(back) Subject: Recital Programmes From: "Glenda" <gksjd85@direcway.com> Date: Tue, 19 Nov 2002 20:15:48 -0600   Given Colin's perquisites for the recital, some things I would NOT want to hear at a recital include the Widor Toccata, the JSB Toccata in d minor, "Jesu, joy . . ." , "Sheep may safely . . ." or "Bist du bei mir" (or whatever it is), or any of the Boellman Suite Gothique. However, some pieces I would really want to hear (and this is not exhaustive or in order, only what I am loving this week):   "Fry 'em all and let God sort 'em out" big/loud: JSB P&F in e minor ("Wedge") - the quintessential Bach Liszt B-A-C-H JSB In dir est freud - the best of the Orgebuchlein Mendelssohn Sonata No. 3 in A Vierne Finale from Symphonie No. 1 - it always makes me happy   Moderate/softer/tinkly pieces or ones that vary in volume: Durufle Scherzo JSB "Allein Gott in . . . " Vierne Naiades Vierne Clair de lune Dupre Cortege et Litanie Bolcom "What a Friend" or "How firm a Foundation"   Ensembles: Durufle Suite, op. 5 Pierne 3 pieces   Bigger (i.e., longer) pieces: Liszt Ad nos Reubke Sonata on the Ninety-fourth Psalm   I believe a program should always start with a strong piece of not longer than 5 minutes. It should end pretty much the same way. It shouldn't last more than 60 minutes without intermission, or 90 minutes with an intermission, if lay people will be in the audience. No matter how enraptured, some of us grow stiff and lame if sitting too long.   My tastes in organ music started out all baroque, and I have evolved into the Romantic and French-guy stuff. However, this past week I have really opened up to Dupre, Durufle and Tournemire. One's tastes can change - I went from screwdrivers and rum and coke, to bourbon sours, to White Russians, to martinis, to cognac, to Bailey's, to fine water.   Always grateful to share,   Glenda Sutton gksjd85@direcway.com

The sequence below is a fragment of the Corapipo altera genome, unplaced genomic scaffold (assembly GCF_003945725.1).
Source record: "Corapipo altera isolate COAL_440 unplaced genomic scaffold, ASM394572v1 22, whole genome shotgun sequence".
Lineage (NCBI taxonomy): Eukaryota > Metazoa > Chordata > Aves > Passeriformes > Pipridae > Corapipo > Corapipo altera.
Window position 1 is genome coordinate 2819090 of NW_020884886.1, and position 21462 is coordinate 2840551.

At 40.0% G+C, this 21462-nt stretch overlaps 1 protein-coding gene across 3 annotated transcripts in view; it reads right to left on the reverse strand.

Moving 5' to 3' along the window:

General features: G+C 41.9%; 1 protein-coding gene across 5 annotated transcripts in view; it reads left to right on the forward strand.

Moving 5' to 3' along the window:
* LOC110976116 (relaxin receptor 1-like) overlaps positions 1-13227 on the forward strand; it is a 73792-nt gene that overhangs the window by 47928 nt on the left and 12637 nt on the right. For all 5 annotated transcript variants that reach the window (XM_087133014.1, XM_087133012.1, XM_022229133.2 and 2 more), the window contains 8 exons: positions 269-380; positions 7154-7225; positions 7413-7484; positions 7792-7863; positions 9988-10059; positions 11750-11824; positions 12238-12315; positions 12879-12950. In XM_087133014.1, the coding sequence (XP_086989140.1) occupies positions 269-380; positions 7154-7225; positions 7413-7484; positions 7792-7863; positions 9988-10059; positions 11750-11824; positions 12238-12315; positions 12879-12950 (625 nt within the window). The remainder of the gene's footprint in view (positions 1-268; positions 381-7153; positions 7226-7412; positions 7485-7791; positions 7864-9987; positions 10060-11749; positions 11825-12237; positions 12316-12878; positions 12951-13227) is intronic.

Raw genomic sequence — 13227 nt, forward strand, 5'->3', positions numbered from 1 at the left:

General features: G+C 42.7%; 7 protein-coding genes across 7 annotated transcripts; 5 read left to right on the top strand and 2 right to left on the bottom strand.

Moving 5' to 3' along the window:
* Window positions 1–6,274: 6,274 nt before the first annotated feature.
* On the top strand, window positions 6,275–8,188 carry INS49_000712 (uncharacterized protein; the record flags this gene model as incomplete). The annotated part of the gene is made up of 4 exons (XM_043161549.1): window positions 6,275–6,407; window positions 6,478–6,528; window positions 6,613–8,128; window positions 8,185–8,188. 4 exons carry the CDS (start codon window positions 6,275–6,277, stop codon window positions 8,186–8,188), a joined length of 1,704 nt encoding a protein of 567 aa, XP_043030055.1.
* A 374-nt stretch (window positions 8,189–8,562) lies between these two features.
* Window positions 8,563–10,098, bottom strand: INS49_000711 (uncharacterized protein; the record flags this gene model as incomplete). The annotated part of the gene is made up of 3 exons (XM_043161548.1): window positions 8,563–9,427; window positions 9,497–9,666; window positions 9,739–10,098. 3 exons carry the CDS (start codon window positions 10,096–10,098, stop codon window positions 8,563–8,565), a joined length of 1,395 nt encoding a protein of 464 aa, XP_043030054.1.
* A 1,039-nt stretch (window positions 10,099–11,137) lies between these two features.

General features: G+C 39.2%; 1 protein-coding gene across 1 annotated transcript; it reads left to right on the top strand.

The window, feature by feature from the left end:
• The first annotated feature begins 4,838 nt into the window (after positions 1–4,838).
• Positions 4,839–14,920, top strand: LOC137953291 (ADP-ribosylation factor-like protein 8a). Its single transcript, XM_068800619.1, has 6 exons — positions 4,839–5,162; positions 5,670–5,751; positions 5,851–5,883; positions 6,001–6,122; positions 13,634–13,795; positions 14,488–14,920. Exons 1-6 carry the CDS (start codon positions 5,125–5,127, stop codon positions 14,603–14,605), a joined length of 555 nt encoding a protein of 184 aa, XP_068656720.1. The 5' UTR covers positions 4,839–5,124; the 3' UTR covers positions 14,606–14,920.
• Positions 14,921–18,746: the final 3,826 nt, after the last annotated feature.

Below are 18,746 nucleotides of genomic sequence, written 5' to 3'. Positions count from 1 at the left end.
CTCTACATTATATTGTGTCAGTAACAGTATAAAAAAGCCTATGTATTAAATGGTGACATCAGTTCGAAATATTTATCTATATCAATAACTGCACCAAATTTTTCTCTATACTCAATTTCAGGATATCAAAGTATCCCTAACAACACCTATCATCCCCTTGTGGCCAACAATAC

(back) Subject: Re: Evensong with Noack, Opus 111, 1989 - 11/3/02 From: "John L. Speller" <jlspeller@mindspring.com> Date: Tue, 19 Nov 2002 20:46:27 -0600   ----- Original Message ----- From: "Malcolm Wechsler" <manderusa@earthlink.net> To: "Pipe Chat" <pipechat@pipechat.org>; "Pipe Organ List" <PIPORG-L@listserv.albany.edu> Sent: Tuesday, November 19, 2002 12:49 AM Subject: Evensong with Noack, Opus 111, 1989 - 11/3/02     > Evensong with Noack, Opus 111, 1989 - 11/3/02 > > Along with many others, I heard Opus 111 at the OHS Boston Convention a few > summers ago. I came away with a headache, even though I was sitting on = the > wrong side of the nave to hear the instrument more-or-less directly. I = was > on the south side, and the Organ speaks northward into the chancel. > Listmember Bruce Cornely, who is no fan of harsh-sounding instruments, took > me to task for my publically expressed discomfort, pointing out that he was > in the death seat, in the chancel, facing south, looking directly at the > Organ case, and found the sound not at all offensive. This is what = maketh > the Organ world go around, but when my Australian friend, Michael S. Murray, > found himself installed as Organist and Choirmaster a bit over a year = ago, > he urged me to give the Organ a second chance. On a somewhat trippy weekend, > I, having driven to Saratoga Springs to hear Felix Hell on the Friday > evening, undaunted, took off for Church of the Redeemer, Chestnut Hill, > Boston for a Rite 1 Evensong "within the octave of All Saints'". This time, > at Redeemer of course, the Organ, well, redeemed itself for me. You can find > it at: http://www.noackorgan.com/   I was present at the OHS recital, and my opinion of it was rather similar = to Malcolm's, although mitigated by talking to Fritz Noack afterwards and discovering that he was very upset by the way his instrument had been played. In particular it is unfortunate that the recitalist limited = herself to a very narrow early music repertoire, which tended to leave the impression that the instrument was capable of nothing else. I wished I could have heard some Mendelssohn, Vierne, etc., played on it.   John Speller